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Wednesday 21 October 2020

Guest Post: Brenda Gurr on Creating Character Mood Boards

Are you a frustrated creative writer who struggles to create compelling characters? 

I completely understand! Three-dimensional characters who leap off the page are so tough to conjure up but are vital to every story. 

You need to know them inside out and back-to-front before you can commit them to the page. The standard method to create book characters is to write a profile, in which you list all their unique attributes, from their hair colour to their favourite childhood memories. 

You can also add a photo clipped from a magazine or found on the internet that approximates what your character looks like in your mind. A variation on this is the character interview, where you ask your characters questions about their lives and answer in their voices. 

These methods are supremely useful and, I think, necessary to help you understand the beings that populate your manuscripts. 

But whenever I used to finish one of these, I would feel a bit flat. So would the characters I was trying to create. Something was missing… that vital spark, that way into really getting my characters to LIVE.

Then, one day, while cleaning out my garage, I stumbled across an old book I’d bought many years ago. It was about the making of the 1990s television series Pride and Prejudice (starring Colin Firth, whose presence may or may not have influenced my purchase of the book). There were a few pages of information contributed by the costume designer, who made mood boards (literally large pin-up boards) to help her decide on the wardrobe for each main character in the production. On the board, she had images of people from the time of Jane Austen, along with fabric swatches of different colours and textures that seemed to suit each character. The designer reported that this technique inspired her and created a strong visual reference for her designs.

This appealed to me greatly, and I wondered: Could this idea work for strengthening the characters that are floating around, half-formed, in my imagination?

I decided to try it out on a female character I was struggling with, using Pinterest as a digital pin-up board (but you could also use an actual pin-up board or a child’s scrap book). I used simple search terms to find clothing, fabrics, people, vehicles, settings and props that seemed to suggest her personality, style and energy. I wasn’t at all sure it was working—I began to suspect that I might just be accumulating a mess of unrelated pictures. But I kept going without pausing to look at what I was collecting.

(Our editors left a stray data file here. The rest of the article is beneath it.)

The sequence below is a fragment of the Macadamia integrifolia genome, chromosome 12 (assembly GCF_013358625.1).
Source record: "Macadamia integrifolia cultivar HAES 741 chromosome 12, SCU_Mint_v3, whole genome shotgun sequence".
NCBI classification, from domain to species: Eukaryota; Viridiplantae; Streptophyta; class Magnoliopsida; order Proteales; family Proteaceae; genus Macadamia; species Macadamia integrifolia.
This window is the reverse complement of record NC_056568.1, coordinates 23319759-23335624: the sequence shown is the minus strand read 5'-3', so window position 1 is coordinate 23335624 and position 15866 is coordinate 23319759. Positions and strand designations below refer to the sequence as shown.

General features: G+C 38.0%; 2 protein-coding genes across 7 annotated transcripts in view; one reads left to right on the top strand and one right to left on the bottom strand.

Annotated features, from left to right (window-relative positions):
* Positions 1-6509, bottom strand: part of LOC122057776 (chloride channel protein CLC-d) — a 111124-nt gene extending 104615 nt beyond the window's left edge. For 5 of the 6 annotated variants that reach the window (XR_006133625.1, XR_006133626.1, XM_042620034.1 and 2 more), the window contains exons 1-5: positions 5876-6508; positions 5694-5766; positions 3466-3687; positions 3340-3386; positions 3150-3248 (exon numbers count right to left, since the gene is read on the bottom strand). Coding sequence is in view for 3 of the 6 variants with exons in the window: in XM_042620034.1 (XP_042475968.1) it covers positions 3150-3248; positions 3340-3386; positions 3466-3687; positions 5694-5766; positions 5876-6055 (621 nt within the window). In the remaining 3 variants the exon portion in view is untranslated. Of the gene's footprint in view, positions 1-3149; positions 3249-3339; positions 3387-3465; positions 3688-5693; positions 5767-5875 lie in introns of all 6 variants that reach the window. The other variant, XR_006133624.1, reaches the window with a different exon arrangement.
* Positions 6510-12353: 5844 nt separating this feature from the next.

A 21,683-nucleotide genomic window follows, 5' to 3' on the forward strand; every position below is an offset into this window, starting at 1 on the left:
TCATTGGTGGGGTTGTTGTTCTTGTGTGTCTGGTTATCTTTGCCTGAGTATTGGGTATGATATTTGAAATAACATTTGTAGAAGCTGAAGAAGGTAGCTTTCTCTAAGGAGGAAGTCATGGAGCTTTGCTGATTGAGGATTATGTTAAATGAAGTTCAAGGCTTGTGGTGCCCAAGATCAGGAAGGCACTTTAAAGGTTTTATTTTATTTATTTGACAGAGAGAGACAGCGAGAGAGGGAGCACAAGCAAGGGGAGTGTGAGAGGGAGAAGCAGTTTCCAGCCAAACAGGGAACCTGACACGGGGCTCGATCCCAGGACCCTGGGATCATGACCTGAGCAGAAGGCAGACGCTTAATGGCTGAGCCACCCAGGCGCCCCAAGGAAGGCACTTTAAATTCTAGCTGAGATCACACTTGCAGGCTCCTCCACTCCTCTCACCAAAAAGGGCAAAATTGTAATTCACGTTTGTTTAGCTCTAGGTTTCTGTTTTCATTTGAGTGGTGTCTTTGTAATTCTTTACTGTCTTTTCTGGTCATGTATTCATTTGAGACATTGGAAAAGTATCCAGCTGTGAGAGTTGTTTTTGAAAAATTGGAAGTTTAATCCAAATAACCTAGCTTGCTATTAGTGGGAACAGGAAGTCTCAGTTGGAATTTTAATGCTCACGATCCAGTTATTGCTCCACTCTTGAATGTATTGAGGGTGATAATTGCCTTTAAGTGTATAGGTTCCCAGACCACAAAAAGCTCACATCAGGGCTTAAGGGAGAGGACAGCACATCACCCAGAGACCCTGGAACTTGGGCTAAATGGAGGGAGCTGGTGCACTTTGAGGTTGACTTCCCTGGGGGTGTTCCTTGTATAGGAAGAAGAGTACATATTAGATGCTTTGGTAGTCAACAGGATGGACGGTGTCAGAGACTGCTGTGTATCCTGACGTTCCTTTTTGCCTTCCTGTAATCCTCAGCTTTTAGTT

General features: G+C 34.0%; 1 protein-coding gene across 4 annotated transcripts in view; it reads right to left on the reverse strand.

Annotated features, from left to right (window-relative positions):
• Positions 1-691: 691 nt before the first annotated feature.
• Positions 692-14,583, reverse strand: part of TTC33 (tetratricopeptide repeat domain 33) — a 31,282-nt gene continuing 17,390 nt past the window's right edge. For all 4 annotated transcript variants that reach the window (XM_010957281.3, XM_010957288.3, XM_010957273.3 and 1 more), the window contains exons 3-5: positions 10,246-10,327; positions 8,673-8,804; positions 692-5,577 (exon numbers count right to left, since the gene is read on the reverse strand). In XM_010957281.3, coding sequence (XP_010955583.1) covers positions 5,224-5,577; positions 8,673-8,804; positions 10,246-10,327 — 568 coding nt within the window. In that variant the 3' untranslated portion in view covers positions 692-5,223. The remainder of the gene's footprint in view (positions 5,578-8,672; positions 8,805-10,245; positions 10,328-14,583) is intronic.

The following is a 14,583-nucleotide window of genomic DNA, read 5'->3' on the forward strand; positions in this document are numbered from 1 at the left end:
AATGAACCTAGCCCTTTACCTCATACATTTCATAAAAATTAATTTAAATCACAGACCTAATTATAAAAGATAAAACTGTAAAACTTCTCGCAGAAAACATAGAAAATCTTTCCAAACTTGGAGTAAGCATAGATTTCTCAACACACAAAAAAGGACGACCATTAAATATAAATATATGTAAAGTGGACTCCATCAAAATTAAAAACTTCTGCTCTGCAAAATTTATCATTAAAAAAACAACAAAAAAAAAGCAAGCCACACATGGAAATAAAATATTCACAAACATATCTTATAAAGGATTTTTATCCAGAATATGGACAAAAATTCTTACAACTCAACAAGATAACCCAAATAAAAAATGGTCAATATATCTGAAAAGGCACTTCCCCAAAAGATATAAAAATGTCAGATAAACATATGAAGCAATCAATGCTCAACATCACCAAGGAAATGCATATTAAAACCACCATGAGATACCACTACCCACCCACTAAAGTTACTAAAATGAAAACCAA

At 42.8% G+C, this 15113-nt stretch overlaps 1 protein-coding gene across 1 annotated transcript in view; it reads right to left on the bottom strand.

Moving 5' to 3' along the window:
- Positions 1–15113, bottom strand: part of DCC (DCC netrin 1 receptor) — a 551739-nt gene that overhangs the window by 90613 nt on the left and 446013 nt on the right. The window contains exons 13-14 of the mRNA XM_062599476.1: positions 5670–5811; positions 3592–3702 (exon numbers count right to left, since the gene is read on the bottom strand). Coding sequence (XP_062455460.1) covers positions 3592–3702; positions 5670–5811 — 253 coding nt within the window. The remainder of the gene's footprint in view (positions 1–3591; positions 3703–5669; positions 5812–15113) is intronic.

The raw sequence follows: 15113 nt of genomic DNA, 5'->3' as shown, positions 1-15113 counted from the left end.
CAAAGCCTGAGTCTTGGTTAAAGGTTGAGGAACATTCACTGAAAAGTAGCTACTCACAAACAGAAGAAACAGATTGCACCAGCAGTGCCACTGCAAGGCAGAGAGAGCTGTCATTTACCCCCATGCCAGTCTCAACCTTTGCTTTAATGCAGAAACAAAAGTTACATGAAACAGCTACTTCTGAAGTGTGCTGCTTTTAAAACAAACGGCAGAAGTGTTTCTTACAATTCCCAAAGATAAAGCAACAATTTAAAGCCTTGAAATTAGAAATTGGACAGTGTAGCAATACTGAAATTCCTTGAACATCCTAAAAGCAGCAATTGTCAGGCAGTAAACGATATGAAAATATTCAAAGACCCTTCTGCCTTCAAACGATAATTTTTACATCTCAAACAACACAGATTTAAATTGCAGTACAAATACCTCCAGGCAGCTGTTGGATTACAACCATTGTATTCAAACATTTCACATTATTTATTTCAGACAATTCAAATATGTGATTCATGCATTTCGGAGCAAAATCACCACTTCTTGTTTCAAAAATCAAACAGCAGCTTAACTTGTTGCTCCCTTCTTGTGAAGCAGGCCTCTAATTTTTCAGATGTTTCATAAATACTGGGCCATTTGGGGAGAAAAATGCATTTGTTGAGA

Eventually, I had a few dozen different images. At that point I stopped, took a deep breath and peeked at the whole collection. I was actually amazed at what I’d chosen with minimal left-brained thought. For example, the women I’d selected had similar hairstyles, postures and facial expressions, the fabric swatches were bold but classy, and the colours of all the images were generally rosy and golden shades. I stared at it all and really felt like I’d found what I’d been lacking. I started to write about my character with inspired freshness and excitement.

So, mood boards work for me… maybe you can try them too.

Brenda Gurr is the author of The Fabulous Cakes of Zinnia Jakes series. Book Two, The Tumbling Tortoises is out now!

Brenda works as a freelance writer and editor from her home in beautiful country Victoria, where she lives with her family and two attention-seeking Burmese cats named Bingley and Bess.

When she’s not writing, she can be found playing the cello. Not as well as she would like…

Discover more about Brenda at her website: brendagurr.com

Publisher website: newfrontier.com.au

Instagram: @brenda.gurr.author

Twitter: @brenda_gurr